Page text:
There has been a tendency for a white discoloration to be apparent at the aperture upon scraping away the phosphor and reflector coatings to form the aperture. The white discoloration is so thin and so adherent to or combined with the precoat and/or bulb as to be difficult to analyze chemically. It is believed to be formed from the reflector coating oxide material during lehring thereof, and the amount of the white discoloration appears to increase as a function of increased lehring temperature, time, and humidity.

The white discoloration can be prevented by controlling and minimizing the lehring temperature (which must be greater than about 600C for satisfactory lehring) and the humidity; however, suchcontrols, especially of the ambient humidity and of water vapor produced by gas flames in a gas-fired lehring furnace, are difficult and costly to achieve. The white discoloration can also be prevented by scraping the aperture in the reflector coating prior to lehring it, but this would necessitate a subsequent scraping of the phosphor coating over the previously scraped reflector aperture, and

such a double aligned scraping would be costly in production.

t The protective bulb surface treatment or coating of the above-referenced Hammer and Martyny patent application is made by applying to the surface of the bulb a solution containing tetrabutyl titanate and aluminums-butoxide combined with tri-n-butyl antimonate and- /or tri-n-butyl borate, along with suitable solvents and binders, and heating to a temperature of 500C or greater. It has been found that this bulb coating treat- SUMMARY OF THE INVENTION Objects of the invention are to provide a precoat for reprographic lamps which will prevent the formation of white discoloration of the bulb when the reflector oxide coating is lehred, and to which the reflector oxide coating will suitably adhere, and which will prevent aperture darkening substantially as well as does the conventional TiO precoat.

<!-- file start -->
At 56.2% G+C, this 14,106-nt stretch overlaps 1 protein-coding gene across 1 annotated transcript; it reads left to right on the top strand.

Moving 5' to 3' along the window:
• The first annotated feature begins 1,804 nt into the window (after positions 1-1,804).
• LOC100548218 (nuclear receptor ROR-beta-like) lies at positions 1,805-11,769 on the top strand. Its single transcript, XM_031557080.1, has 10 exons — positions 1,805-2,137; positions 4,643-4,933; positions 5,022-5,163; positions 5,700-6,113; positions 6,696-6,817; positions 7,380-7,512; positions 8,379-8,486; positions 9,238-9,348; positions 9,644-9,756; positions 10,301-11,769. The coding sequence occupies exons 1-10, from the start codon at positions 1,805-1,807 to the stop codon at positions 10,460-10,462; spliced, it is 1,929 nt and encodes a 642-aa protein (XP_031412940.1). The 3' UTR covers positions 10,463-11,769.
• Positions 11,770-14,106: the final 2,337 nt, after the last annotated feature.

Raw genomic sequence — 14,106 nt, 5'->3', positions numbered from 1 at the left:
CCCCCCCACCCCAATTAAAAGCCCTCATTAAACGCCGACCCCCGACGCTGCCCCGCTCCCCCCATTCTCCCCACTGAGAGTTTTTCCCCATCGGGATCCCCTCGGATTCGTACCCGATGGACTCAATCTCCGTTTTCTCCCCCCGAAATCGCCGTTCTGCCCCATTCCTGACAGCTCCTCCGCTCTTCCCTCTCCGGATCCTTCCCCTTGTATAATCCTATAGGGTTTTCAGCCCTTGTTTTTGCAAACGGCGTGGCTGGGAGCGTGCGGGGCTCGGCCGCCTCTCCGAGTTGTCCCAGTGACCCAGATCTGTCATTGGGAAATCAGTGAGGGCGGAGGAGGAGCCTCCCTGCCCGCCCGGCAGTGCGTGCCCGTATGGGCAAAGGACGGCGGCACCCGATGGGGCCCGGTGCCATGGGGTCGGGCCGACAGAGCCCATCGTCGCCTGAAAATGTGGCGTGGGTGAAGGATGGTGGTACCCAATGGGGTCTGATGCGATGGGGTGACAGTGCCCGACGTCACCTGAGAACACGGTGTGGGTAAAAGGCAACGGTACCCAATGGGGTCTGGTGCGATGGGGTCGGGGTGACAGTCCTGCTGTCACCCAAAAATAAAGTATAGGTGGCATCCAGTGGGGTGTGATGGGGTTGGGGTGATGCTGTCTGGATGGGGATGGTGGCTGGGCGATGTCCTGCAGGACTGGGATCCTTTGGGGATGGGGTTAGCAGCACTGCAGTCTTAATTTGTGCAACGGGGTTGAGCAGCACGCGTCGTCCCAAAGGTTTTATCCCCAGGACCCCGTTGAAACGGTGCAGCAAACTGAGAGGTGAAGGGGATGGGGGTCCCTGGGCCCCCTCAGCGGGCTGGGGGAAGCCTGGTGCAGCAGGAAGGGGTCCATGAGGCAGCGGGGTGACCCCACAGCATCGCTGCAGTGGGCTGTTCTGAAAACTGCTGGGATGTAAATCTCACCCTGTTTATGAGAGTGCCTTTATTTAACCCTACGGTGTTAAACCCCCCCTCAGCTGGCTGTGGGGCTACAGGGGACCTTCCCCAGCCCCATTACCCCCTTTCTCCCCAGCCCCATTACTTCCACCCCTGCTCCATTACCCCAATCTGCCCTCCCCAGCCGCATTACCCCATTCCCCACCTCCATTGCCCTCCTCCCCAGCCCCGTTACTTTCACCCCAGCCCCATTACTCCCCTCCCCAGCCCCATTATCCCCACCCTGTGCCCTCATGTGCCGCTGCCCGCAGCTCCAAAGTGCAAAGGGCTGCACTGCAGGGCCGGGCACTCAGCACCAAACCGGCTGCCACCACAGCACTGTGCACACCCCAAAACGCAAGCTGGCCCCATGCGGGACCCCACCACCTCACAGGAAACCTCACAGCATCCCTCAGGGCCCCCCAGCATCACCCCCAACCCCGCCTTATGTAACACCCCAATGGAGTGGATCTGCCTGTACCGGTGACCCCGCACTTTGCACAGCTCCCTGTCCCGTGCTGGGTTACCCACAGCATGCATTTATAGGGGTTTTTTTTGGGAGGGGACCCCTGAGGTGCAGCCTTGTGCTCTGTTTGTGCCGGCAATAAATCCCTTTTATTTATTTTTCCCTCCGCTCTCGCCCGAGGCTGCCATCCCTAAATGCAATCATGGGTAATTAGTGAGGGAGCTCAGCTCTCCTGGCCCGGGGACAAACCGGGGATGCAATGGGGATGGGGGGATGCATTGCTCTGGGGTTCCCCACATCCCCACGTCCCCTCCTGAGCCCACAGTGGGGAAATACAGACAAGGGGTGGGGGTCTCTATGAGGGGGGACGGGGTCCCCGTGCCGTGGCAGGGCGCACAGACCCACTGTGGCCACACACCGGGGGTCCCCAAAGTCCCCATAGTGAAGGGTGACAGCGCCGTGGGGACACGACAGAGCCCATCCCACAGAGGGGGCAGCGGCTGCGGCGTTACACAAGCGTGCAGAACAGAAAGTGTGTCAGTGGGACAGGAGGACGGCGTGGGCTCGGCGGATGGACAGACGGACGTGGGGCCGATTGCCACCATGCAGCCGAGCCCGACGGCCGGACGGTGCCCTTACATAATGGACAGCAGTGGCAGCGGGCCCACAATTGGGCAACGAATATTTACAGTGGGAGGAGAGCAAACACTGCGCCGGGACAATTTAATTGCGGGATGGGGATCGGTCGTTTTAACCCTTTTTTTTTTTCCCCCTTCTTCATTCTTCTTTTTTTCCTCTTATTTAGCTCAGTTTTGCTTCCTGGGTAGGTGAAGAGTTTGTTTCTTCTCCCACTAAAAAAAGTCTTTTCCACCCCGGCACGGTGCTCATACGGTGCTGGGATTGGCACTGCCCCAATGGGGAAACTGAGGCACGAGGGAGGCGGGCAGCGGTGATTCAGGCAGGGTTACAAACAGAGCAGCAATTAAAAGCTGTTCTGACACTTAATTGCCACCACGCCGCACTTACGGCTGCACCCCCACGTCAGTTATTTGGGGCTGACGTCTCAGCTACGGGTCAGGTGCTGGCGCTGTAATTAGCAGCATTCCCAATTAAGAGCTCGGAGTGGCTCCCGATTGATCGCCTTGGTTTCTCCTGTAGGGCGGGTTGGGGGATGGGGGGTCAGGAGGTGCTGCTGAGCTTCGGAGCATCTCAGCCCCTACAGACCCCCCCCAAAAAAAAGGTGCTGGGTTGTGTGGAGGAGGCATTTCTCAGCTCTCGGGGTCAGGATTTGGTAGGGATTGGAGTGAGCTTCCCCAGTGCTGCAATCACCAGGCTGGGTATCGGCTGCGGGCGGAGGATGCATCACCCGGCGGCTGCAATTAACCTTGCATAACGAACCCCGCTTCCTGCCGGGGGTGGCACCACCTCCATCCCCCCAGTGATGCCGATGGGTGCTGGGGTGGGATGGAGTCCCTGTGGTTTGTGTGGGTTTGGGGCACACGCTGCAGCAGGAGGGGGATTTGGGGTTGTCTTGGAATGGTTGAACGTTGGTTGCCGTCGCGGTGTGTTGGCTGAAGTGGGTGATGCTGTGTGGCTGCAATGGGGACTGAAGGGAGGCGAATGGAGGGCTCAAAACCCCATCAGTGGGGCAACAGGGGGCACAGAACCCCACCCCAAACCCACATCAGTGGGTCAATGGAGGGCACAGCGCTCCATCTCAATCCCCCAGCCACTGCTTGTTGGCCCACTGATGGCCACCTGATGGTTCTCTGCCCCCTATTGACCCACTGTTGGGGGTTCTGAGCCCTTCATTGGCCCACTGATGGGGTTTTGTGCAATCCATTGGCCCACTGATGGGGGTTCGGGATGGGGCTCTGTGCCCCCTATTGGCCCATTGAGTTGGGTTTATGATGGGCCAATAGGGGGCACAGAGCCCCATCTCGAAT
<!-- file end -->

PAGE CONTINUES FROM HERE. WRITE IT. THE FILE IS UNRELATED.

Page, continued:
The invention comprises, briefly and in a preferred embodiment, a method of treating the inner surface of a glass bulb for a fluorescent reprographic lamp to provide a precoat comprising the steps of applying thereon a solution containing tetrabutyl titanate, aluminum-sbutoxide, and magnesium acetate, combined with tri-nbutyl antimonate and/or tri-n-butyl borate, along with suitable solvents such as butyl acetate, naphtha and butanol, and binders such as ethyl cellulose, and heating in a lehring operation, preferably to a temperature of about 500C or greater. Preferably, acetic acid is included in the solution to reduce the rate of hydrolyzing in the presence of water vapor, i.e., to increase the useful life of the solution before being used. The oxide reflector coating, having an aperture therein, is provided on the inner surface of the precoat.

The invention involves, basically, the discovery that the bulb treatment of the above-referenced Hammer and Martyny patent application will prevent bulb whitening by the oxide reflector material, and the further discovery that the addition of magnesium acetate to the bulb coating solution of the above-referenced patent application will achieve adequate adherence thereto of the oxide reflector coating.

BRIEF DESCRIPTION OF THE DRAWING The single FIGURE of the drawing is a broken-away perspective view of a preferred embodiment of the invention.

DESCRIPTION OF THE PREFERRED EMBODIMENTS Referring to the drawing, there is shown a fluorescent lamp 1 comprising an elongated soda-lime silica glass bulb 2 of circular cross section. It has the usual electrode structure 3 at each end supported on inlead wires 4, 5 which extend through a glass press 6 in a mount stem 7 to the contacts of a base 8 affixed to the end of the lamp. The sealed tube is filled with an inert gas such as argon or a mixture of argon and other gases at a low pressure, for example about 3 torr, and a small quantity of mercury, at least enough to provide a low vapor pressure of about 6 microns (6 torr) during lamp operation.